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24 Mar 2021

An eventful honeymoon: Lord and Lady Aberdeen of Haddo House

Written by Jennifer Melville, Project Leader for Facing Our Past
A gravel driveway leading to a grand Palladian mansion, Haddo House. Large stone urns with pink flowers in them stand either side of the driveway on immaculate green lawns.
Haddo House
As part of our Facing Our Past project, we take a look at Lord and Lady Aberdeen and their links to Egypt.

Our Facing Our Past project sets out to discover how the properties and estates in the National Trust for Scotland’s care were acquired or enhanced through the profits of slavery. We now know that many Scots profited, either directly or indirectly, from slavery. We are aware too that, as attitudes changed towards the end of the 18th century, many Scots became ardent Abolitionists. Whilst most of this activity took place up to the point when slavery was abolished across the British Empire, we relate here an event that took place much later, in Egypt, where slavery continued throughout much of the 19th century.

Lord and Lady Aberdeen of Haddo House have been rightly lauded as philanthropists – Lady Ishbel (1857–1939) especially for the important role that she played, whilst in Canada, Ireland and in Scotland, in improving the lives of women through better access to education and housing. In fact, this remarkable couple’s philanthropy was manifest from the very outset of their marriage when, on honeymoon in Egypt in 1877, they were personally responsible for freeing four enslaved children.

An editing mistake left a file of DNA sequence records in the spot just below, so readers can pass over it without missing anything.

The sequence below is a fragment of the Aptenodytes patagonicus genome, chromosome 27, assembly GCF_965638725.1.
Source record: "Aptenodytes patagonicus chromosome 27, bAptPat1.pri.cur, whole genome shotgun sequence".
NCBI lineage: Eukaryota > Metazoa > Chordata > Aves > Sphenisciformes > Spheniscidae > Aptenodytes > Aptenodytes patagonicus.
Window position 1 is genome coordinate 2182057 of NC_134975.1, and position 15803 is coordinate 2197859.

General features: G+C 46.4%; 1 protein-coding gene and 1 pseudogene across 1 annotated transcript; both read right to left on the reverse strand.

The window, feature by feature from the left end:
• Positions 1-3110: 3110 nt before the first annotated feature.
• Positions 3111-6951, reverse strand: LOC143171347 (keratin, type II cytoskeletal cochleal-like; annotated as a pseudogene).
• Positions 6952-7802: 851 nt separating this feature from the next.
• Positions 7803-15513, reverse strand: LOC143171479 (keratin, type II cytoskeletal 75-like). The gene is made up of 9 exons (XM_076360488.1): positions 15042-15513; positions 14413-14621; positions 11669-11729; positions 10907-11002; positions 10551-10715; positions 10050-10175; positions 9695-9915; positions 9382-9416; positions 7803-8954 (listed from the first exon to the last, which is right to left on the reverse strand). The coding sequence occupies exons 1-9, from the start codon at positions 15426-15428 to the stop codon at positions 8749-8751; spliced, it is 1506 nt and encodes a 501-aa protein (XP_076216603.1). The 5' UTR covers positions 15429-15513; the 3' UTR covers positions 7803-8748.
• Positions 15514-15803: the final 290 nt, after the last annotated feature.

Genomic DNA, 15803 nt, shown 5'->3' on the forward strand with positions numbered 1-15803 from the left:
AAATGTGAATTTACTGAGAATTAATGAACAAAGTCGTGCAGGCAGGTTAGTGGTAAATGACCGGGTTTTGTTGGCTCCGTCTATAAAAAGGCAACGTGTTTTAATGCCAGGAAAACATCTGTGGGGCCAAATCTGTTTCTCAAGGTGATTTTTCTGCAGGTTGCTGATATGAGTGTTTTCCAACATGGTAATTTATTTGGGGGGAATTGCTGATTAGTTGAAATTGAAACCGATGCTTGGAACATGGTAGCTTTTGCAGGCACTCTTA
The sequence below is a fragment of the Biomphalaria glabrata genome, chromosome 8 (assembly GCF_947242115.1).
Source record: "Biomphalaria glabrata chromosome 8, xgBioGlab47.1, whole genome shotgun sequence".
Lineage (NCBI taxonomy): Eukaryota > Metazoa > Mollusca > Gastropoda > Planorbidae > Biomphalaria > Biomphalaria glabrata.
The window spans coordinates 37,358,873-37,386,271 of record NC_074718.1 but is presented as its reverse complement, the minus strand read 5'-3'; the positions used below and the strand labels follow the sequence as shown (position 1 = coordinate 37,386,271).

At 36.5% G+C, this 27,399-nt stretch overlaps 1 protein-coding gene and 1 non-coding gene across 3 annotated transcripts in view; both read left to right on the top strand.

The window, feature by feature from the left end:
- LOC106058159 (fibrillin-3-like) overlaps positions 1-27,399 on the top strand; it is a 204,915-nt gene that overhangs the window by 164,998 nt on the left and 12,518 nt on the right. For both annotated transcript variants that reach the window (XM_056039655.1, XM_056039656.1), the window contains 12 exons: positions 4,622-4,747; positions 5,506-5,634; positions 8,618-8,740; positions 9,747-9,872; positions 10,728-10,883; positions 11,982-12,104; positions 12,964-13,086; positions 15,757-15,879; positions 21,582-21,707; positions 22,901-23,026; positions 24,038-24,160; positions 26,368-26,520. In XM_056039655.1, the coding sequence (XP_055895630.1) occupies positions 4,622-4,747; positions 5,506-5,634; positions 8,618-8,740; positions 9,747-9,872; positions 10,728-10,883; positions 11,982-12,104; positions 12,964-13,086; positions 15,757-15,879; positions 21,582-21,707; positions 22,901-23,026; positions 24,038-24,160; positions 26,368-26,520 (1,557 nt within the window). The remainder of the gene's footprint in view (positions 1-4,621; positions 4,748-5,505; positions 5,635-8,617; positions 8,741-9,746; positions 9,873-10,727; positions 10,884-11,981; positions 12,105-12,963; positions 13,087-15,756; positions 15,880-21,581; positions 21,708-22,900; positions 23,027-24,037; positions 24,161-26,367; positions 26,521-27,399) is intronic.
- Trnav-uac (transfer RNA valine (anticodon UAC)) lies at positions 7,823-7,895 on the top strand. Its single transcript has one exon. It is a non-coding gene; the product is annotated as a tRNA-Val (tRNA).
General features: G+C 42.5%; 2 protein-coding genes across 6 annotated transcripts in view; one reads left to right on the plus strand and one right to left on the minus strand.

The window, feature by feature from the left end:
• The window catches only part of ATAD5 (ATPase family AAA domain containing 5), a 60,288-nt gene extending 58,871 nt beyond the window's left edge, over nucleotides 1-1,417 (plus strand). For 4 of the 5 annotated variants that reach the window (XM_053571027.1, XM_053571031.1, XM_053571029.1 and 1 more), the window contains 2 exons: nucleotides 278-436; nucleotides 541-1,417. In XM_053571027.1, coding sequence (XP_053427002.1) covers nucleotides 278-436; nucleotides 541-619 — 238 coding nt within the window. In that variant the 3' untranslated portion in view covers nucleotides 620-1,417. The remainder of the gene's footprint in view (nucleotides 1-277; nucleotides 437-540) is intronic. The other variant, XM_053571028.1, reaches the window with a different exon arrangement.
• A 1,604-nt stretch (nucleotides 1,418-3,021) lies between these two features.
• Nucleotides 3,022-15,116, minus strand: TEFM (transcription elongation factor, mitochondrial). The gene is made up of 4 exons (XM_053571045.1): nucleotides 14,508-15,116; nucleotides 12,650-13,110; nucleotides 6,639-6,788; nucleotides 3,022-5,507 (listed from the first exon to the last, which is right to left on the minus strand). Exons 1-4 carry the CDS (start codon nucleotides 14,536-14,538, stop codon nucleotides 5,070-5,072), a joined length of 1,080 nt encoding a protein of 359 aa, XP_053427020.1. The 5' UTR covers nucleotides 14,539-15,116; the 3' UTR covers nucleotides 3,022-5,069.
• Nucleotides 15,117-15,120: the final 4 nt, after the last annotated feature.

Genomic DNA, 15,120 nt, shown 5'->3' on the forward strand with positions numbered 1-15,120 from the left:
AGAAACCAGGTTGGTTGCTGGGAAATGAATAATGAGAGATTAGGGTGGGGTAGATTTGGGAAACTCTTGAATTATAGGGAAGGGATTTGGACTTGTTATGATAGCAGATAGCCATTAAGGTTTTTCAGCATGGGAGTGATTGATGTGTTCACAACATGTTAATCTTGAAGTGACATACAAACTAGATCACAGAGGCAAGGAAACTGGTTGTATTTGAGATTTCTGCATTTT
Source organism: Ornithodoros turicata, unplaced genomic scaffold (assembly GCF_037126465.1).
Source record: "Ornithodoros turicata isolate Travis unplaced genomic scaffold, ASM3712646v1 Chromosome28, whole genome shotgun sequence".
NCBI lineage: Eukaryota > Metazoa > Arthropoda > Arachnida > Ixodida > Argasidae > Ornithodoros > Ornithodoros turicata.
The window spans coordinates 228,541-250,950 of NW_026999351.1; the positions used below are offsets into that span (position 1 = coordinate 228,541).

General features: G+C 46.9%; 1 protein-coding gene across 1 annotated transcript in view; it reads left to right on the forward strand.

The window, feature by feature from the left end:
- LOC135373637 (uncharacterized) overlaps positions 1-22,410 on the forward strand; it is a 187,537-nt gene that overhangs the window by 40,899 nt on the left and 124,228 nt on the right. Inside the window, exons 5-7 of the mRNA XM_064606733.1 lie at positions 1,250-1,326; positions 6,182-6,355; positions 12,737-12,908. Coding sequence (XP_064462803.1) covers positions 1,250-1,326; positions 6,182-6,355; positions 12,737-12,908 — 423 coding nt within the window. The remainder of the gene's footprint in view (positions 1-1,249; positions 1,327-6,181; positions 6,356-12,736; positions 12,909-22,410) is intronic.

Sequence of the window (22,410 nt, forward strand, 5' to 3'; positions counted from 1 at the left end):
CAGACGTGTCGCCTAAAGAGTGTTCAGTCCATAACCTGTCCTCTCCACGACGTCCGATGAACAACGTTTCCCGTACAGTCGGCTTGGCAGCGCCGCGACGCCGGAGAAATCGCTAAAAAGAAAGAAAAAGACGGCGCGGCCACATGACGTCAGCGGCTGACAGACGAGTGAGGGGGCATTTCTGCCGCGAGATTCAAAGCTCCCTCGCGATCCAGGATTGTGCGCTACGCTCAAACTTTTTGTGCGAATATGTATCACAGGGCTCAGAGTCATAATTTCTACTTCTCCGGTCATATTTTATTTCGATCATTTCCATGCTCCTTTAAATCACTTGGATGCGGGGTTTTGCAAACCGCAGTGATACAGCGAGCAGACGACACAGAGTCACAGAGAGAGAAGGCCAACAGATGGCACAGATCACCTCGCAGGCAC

When 30-year-old John Campbell Hamilton-Gordon, 1st Marquess of Aberdeen and Temair (1847–1934) married 20-year-old Isabel Maria Marjoribanks on 7 November 1877, he was joining forces with a formidable, well-educated woman, who shared his evangelical Christian views. Their lives were to be full of good deeds but first the honeymoon, which saw them spend the winter of 1877–78 in Egypt and the Holy Land.

A sepia photograph of a young couple standing together in a portrait studio. The lady on the right wears a long, black dress and rests her hand on the man's shoulder. The man on the left is reading a newspaper and stands beside a chair. He has a beard and wears a smart dark coat.
Lord and Lady Aberdeen at about the time of their wedding, c.1877, Haddo House Collection

Egypt had been under Ottoman control since 1517. Although from 1867 it existed as a semi-autonomous ‘tributary’ state called the Khedivate of Egypt, the historic practices of the Ottoman Empire, including slavery, were retained. Gradually, under foreign pressure, Egypt had relented, and in 1856 the importation and sale of enslaved white people was finally forbidden. The year of the Aberdeens’ honeymoon was significant, as it was in 1877 that the Anglo-Egyptian Convention banned the import and export of enslaved people from Sudan and Ethiopia, and allowed British naval forces to search any vessel suspected of carrying enslaved Africans in Egyptian territorial waters. Nevertheless, neither the 1856 law nor the 1877 convention actually banned the practice of slavery itself, as enslaved people already resident in Egypt remained enslaved. [1]